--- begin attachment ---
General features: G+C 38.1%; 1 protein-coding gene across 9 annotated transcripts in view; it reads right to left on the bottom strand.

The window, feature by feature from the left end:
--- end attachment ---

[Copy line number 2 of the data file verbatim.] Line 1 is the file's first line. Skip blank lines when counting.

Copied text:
The window, feature by feature from the left end: